Because whether we’re in a relationship or not, whether we have all the parts we’re seeking or we don’t, none of us knows how the next minute or hour or week or day will impact our lives.

What we want is to be at peace with that; to trust that we’ll be okay. That we have enough love within ourselves and around us to be okay no matter what’s next.

That kind of steadiness requires daily work: mindfulness, reflection, affirmations, writing, pizza–whatever it takes.

It’s work I’m grateful to those around me for the reminder that it’s work I–like all of us–must do.

 

 

 

 

On Comfort and Contradictions, Beer Halls and Eve Ensler, Gardens and Art

To the list of Things For Which I’m Grateful, add: not being the person responsible for operating on my 104-year-old grandmother’s femur.

Alas (thankfully), such a person exists. And alas (miraculously), Grandma Edith, ever her charming, social (if oft difficult) self, is currently recuperating from a bedside fall that broke her (104-year-old!) hip in a rehabiltation facility across from the top of Central Park.

So it was that, during a two-day trip home, my mother and I followed a visit to her (and her harem of heroic nurses, all nicknamed mamelah) with a walk through the Park’s Conservancy Garden. Established by some set of Vanderbilts, it’s one of those idyllic urban oases you can’t quite believe: bridal parties take pictures, tourists herd families, hardened Manhattanites read the Arts section and library books.

And, people sit and have Real Talk. There were a pair of them: on a bench, a man and a woman, vaguely young, maybe British, with a relationship I couldn’t discern. There were tears, clipped voices. We passed them twice: strolling through the manicured hedges and circular stands of flowers I can’t name. Both times, I had to strain not to slow down, turn back, gawk–wonder: what are they fighting about? Who are they? What’s their story?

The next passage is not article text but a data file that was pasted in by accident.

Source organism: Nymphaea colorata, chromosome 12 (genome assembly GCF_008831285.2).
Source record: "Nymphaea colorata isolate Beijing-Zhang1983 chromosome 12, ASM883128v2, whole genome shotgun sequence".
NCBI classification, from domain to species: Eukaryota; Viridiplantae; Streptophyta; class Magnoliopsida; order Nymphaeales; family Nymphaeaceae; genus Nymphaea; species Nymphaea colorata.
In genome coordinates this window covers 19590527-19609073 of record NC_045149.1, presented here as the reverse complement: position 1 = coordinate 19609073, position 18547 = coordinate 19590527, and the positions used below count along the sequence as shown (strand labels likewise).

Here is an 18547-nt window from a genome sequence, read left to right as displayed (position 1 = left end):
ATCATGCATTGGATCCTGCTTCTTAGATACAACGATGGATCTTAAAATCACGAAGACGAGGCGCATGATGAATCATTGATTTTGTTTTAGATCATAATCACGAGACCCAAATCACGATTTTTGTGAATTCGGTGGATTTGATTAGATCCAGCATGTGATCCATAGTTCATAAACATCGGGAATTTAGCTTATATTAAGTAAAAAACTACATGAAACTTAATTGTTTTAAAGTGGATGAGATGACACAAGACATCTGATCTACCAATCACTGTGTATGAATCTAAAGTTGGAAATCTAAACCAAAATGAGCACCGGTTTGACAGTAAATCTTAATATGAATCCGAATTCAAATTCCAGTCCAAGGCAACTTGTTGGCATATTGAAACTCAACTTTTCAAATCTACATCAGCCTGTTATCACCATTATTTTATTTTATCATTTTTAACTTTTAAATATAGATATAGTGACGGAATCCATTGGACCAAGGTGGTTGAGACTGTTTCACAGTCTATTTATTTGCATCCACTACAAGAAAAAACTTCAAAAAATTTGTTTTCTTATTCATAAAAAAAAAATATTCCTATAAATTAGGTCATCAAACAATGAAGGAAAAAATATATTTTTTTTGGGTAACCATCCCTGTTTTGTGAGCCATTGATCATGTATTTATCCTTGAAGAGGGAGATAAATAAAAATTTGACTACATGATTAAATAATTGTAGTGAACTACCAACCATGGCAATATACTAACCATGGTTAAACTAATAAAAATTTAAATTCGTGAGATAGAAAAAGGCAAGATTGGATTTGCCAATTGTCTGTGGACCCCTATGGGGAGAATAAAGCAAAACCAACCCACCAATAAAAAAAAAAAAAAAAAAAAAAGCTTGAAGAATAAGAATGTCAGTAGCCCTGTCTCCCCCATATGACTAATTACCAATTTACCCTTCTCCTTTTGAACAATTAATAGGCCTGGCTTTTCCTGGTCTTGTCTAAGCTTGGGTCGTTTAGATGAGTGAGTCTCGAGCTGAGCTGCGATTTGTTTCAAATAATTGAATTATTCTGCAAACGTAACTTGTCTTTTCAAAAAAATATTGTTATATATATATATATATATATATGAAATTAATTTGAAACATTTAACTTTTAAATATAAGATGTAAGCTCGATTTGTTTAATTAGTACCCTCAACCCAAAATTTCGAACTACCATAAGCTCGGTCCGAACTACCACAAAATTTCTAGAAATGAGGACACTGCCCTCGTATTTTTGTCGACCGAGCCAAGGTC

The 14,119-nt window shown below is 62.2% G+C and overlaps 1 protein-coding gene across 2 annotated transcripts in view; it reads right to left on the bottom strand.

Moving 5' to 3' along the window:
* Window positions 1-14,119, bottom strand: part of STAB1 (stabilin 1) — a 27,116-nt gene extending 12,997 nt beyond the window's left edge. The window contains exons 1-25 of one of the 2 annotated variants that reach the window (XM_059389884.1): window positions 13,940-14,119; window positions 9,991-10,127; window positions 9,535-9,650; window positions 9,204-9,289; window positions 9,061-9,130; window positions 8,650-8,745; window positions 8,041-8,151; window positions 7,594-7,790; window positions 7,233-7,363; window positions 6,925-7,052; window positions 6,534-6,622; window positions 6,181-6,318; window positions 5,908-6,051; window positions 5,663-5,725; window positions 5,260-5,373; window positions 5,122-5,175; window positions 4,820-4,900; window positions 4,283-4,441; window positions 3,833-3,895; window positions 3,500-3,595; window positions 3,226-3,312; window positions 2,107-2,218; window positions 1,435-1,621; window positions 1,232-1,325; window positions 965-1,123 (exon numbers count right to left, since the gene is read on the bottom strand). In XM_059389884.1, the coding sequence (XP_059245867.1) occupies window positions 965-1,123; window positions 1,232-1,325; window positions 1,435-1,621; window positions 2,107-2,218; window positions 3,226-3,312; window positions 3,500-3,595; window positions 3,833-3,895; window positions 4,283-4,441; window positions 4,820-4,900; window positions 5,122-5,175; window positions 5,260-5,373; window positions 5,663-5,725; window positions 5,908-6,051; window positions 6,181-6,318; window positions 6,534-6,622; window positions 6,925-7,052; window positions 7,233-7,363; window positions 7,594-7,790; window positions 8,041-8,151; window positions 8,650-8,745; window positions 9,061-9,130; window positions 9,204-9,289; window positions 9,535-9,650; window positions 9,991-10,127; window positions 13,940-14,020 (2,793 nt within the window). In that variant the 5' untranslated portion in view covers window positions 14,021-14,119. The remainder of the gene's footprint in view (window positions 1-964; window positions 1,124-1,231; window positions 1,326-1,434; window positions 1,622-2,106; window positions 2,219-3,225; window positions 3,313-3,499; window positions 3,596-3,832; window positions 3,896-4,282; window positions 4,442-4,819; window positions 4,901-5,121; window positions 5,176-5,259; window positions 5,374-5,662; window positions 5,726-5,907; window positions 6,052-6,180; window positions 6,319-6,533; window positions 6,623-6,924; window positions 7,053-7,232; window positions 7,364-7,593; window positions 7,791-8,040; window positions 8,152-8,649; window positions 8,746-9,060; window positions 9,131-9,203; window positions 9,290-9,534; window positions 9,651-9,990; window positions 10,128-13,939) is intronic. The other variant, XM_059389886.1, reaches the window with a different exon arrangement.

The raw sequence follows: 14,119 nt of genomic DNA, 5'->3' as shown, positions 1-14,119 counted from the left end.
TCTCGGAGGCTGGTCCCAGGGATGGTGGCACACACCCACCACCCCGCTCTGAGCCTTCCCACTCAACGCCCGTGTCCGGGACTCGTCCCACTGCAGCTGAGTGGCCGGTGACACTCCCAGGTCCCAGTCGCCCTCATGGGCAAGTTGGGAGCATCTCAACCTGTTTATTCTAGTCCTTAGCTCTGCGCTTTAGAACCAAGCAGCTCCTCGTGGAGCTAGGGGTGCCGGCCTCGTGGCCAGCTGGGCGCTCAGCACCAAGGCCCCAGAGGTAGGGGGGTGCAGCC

The next evening, at the East Village after-party for the wedding I’d come home to attend, I shared the anecdote with a pair of fellow guests.

What was that? I asked them. Why was I so desperate to know what was going on with two people I’d never seen before and would almost certainly never see again? What is it that makes us so compelled by strangers drama?

It’s about connection, one said. The other agreed. We want to know we’ve felt the same thing. 

Do we? I asked. Or do we want to know that we haven’t? Don’t we want to know other people’s pain in order to feel better about our own?

Or: is it both at once?

On the flight home I began reading Eve Ensler’s memoir of illness, recommended recently by a dear friend. In one chapter, she describes the “cancer town” of Rochester, Minnesota–where, in her experience, wig shops dot corners and waitresses double as therapists.

“I cannot say,” she writes, “if cancer town was a comfort a horror.”

I’ve been to exactly three places in Rochester: a dive bar where an ex played a rock show; a hotel restaurant; a parts factory owned by a friend’s dad. But the phrase struck a different kind of chord. It struck at that familiar tension and fluidity between two emotions that I felt surface in the park. And in other moments, too.

Just from the weekend, this one: watching the handsome, elderly, wheelchair-bound black man in the elevator of the Mt. Sinai Rehab facility who, likely due to stroke, couldn’t speak the word seven and had to strain to press that white round button himself. I can see the young man in his face, I thought. He could be anyone; he could be me. The horror.

And this: sitting, hours later, at a Bloomingdale’s makeup counter while a stunning young woman (having transformed a simple lipstick purchase into a full-on makeover once learning that I was en route to a wedding) narrated her latest episode of male disappointment. I waited for him for three hours, she told me. What does he think I am, a goddamn drive-thru? The comfort!